Our Health Library information does not replace the advice of a doctor. Please be advised that this information is made available to assist our patients to learn more about their health. Our providers may not see and/or treat all topics found herein.
Vitamins: Their Functions and Sources
The tables below list the vitamins, what they do in the body (their functions), and their sources in food.
Water-soluble vitamins travel freely through the body, and excess amounts usually are excreted by the kidneys. The body needs water-soluble vitamins in frequent, small doses. These vitamins are not as likely as fat-soluble vitamins to reach toxic levels. But niacin, vitamin B6, folate, choline, and vitamin C have upper consumption limits. Vitamin B6 at high levels over a long period of time has been shown to cause irreversible nerve damage.
A balanced diet usually provides enough of these vitamins. People older than 50 and some vegetarians may need to use supplements to get enough B12.
Thiamine (vitamin B1)
Part of an enzyme needed for energy metabolism; important to nerve function
Found in all nutritious foods in moderate amounts: pork, whole-grain or enriched breads and cereals, legumes, nuts and seeds
Riboflavin (vitamin B2)
Part of an enzyme needed for energy metabolism; important for normal vision and skin health
Milk and milk products; leafy green vegetables; whole-grain, enriched breads and cereals
Niacin (vitamin B3)
Part of an enzyme needed for energy metabolism; important for nervous system, digestive system, and skin health
Meat, poultry, fish, whole-grain or enriched breads and cereals, vegetables (especially mushrooms, asparagus, and leafy green vegetables), peanut butter
Part of an enzyme needed for energy metabolism
Widespread in foods
Part of an enzyme needed for energy metabolism
Widespread in foods; also produced in intestinal tract by bacteria
Pyridoxine (vitamin B6)
Part of an enzyme needed for protein metabolism; helps make red blood cells
Meat, fish, poultry, vegetables, fruits
Part of an enzyme needed for making DNA and new cells, especially red blood cells
Leafy green vegetables and legumes, seeds, orange juice, and liver; now added to most refined grains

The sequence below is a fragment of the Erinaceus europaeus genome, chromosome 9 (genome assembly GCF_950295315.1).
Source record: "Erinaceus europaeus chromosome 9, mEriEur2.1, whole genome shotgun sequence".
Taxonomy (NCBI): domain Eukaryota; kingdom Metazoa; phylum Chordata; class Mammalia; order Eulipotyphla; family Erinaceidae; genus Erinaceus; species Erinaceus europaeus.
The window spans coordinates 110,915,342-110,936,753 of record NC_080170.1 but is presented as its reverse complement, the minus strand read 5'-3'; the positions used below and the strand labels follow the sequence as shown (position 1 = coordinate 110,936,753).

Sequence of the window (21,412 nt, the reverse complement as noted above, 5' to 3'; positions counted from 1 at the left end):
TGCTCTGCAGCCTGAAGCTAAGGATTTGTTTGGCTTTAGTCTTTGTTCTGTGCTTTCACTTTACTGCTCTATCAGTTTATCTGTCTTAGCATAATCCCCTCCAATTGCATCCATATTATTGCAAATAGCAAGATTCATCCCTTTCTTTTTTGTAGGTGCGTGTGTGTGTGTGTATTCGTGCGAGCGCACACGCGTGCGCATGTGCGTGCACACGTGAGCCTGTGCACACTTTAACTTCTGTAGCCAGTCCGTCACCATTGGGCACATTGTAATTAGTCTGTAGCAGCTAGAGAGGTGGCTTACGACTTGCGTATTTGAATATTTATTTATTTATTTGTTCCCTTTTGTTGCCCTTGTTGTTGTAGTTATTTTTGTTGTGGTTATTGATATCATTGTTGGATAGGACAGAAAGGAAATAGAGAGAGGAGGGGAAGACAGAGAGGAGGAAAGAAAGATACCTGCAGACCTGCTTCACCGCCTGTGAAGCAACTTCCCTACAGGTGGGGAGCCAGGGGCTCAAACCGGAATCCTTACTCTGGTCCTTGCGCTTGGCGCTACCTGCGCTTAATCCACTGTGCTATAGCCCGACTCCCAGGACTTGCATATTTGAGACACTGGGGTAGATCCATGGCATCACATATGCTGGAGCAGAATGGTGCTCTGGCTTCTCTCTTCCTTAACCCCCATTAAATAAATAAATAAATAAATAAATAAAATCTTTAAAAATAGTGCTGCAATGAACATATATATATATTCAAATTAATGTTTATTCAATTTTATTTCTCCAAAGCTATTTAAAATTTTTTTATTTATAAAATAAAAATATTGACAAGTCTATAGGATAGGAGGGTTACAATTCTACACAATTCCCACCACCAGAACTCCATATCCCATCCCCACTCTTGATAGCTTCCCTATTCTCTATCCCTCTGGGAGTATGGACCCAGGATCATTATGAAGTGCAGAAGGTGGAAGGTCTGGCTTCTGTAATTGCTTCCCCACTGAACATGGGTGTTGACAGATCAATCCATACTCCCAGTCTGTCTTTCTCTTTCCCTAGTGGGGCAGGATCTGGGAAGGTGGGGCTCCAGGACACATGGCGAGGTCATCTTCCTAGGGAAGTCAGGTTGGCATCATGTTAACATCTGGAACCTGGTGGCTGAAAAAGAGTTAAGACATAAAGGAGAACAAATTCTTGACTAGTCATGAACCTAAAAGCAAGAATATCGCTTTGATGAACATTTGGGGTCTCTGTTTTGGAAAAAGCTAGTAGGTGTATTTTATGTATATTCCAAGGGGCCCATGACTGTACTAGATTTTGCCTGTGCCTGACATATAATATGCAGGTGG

Cobalamin (vitamin B12)
Part of an enzyme needed for making new cells; important to nerve function
Meat, poultry, fish, seafood, eggs, milk and milk products; not found in plant foods
Ascorbic acid (vitamin C)
Antioxidant ; part of an enzyme needed for protein metabolism; important for immune system health; aids in iron absorption
Found only in fruits and vegetables, especially citrus fruits, vegetables in the cabbage family, cantaloupe, strawberries, peppers, tomatoes, potatoes, lettuce, papayas, mangoes, kiwifruit
Fat-soluble vitamins are stored in the body's cells and are not excreted as easily as water-soluble vitamins. They do not need to be consumed as often as water-soluble vitamins, although adequate amounts are needed. If you take too much of a fat-soluble vitamin, it could become toxic. Your body is especially sensitive to too much vitamin A from animal sources (retinol) and too much vitamin D. A balanced diet usually provides enough fat-soluble vitamins.
Vitamin A (and its precursor*, beta-carotene)
*A precursor is converted by the body to the vitamin.
Needed for vision, healthy skin and mucous membranes, bone and tooth growth, immune system health
Vitamin A from animal sources (retinol): fortified milk, cheese, cream, butter, fortified margarine, eggs, liver
Beta-carotene (from plant sources): Leafy, dark green vegetables; dark orange fruits (apricots, cantaloupe) and vegetables (carrots, winter squash, sweet potatoes, pumpkin)
Needed for proper absorption of calcium; stored in bones
Egg yolks, liver, fatty fish, fortified milk, fortified margarine. When exposed to sunlight, the skin can make vitamin D.
Antioxidant; protects cell walls
Polyunsaturated plant oils (soybean, corn, cottonseed, safflower); leafy green vegetables; wheat germ; whole-grain products; liver; egg yolks; nuts and seeds
Needed for proper blood clotting
Leafy green vegetables such as kale, collard greens, and spinach; green vegetables such as broccoli, brussels sprouts, and asparagus; also produced in intestinal tract by bacteria
Current as of: December 17, 2020
Author: Healthwise Staff
Kathleen Romito MD - Family Medicine
E. Gregory Thompson MD - Internal Medicine
Rhonda O'Brien MS, RD, CDE - Certified Diabetes Educator
To learn more about Healthwise, visit Healthwise.org.
© 1995-2021 Healthwise, Incorporated. Healthwise, Healthwise for every health decision, and the Healthwise logo are trademarks of Healthwise, Incorporated.